A long time ago I had a friend, and we would talk about “being in the flow.“ We both understood the concept and marveled at how wonderful it was when the stars aligned and you wound up in that sweet spot. Life is good, especially in those moments.
When you’re in the flow, you hit every traffic light green. You don’t even have to stop. Time slows down, and you get to answer the email or the text without being interrupted umpteen times. When you’re running errands, all the stops seem to line up in geographical order so that you’re always making right turns instead of trying to cross two lanes of traffic at a busy time of day.
This happened the other day. I was in the flow. There was no multitasking at all. There was no need for it. I completed one task at a time with seeming ease and smoothly moved onto the next task. By the end of the day my extensive to do list was completed with each item having been satisfyingly checked off.
But it was both good and bad. First the good: it was an amazing feeling, and I had a little insight into why and how the day had gone so well. I was present for each thing, and just for that one thing at that one time. I was present all day, and for each and every part of my day. I think the fact that I had recognized it made me even more present. I reveled in the feeling that all is right with the world, and I was soaking it all in. Could this be what enlightenment feels like? I’ve never dreamed that it was even possible, but this felt pretty good.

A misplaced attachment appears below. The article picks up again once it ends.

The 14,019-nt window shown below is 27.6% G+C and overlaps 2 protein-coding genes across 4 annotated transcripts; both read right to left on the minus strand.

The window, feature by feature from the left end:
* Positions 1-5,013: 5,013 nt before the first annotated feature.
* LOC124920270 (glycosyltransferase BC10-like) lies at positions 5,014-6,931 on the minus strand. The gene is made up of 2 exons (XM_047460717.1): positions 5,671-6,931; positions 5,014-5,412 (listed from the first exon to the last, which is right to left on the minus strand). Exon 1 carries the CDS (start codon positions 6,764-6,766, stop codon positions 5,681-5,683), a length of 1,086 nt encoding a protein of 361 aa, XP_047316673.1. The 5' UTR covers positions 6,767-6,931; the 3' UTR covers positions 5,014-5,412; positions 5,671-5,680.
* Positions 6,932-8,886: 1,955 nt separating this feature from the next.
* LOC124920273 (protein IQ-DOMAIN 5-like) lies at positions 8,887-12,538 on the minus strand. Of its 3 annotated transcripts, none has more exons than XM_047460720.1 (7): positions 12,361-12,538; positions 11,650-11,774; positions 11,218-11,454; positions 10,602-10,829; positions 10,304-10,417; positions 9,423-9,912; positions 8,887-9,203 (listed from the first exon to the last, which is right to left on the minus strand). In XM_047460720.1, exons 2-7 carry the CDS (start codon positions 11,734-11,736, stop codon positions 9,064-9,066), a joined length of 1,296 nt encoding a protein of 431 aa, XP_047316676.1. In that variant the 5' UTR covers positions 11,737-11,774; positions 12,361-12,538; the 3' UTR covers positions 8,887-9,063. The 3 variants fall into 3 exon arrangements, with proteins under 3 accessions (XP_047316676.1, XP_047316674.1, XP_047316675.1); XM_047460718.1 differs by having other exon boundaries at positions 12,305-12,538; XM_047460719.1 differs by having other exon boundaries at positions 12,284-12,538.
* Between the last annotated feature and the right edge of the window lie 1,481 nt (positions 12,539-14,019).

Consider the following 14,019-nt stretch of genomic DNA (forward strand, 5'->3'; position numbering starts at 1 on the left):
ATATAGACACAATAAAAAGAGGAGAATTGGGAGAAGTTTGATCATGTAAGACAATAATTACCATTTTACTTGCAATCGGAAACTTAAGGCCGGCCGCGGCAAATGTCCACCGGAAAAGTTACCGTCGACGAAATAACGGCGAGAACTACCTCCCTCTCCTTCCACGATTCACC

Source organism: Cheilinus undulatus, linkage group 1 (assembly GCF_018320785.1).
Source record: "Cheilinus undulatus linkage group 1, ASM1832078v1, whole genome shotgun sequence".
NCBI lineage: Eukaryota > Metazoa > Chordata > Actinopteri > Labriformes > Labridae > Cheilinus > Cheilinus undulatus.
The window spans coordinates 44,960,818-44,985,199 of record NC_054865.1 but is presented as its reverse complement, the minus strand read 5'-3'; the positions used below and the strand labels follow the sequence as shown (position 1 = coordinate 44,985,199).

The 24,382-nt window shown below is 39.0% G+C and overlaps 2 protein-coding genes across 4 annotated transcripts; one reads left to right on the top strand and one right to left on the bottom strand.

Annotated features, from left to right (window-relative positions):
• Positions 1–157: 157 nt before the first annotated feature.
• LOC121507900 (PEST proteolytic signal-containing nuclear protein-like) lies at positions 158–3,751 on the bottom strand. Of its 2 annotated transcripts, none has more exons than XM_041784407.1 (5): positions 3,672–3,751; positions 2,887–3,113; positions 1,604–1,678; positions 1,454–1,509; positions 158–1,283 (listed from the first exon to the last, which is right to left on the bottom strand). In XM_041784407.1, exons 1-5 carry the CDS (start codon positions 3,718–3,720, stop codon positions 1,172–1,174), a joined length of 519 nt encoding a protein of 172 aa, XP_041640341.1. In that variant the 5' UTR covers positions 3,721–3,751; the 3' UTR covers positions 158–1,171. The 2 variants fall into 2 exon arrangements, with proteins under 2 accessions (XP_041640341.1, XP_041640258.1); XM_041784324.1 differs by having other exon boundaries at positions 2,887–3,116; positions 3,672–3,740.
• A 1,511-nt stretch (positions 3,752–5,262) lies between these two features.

On the other hand however, it was bad: it set me up for a great fall. Because I had done so well living in the moment the day before, I felt I had the solution, and it was simple. But it was not meant to be. First, I hit a red light. Oh well, I told myself. It gave me time to appreciate my surroundings as I waited to go on my way. But then I hit more lights, and the grocery store didn’t have what I went for, and my phone started blowing up and dinging every five seconds with a blasted group chat.
I came home and was in the kitchen, and I burned my hand on a pan. As I was rushing to get some aloe on it, I knocked over a glass of water and spilled it everywhere.
Do you remember the book If You Give a Mouse a Cookie? It’s the cute story of if a mouse that shows up and you give him a cookie. And if you give him a cookie, he’ll ask for some milk, and if you give him some milk, he’ll want a straw. On and on it goes in the cutest way possible.
It’s called a circular tale because at the end it comes full circle right back to where you started. It’s kind of what my day felt like. I had devolved down some crazy trail of bad luck caused by not paying attention, and then I continued to not pay attention because of my bad luck. I tried to refocus. After all, I knew the solution - pay attention, be present. But as hard as I tried, I got distracted time and again.
Maybe “knowing” is only part of the solution? Maybe enlightenment is two steps forward and twenty-three back?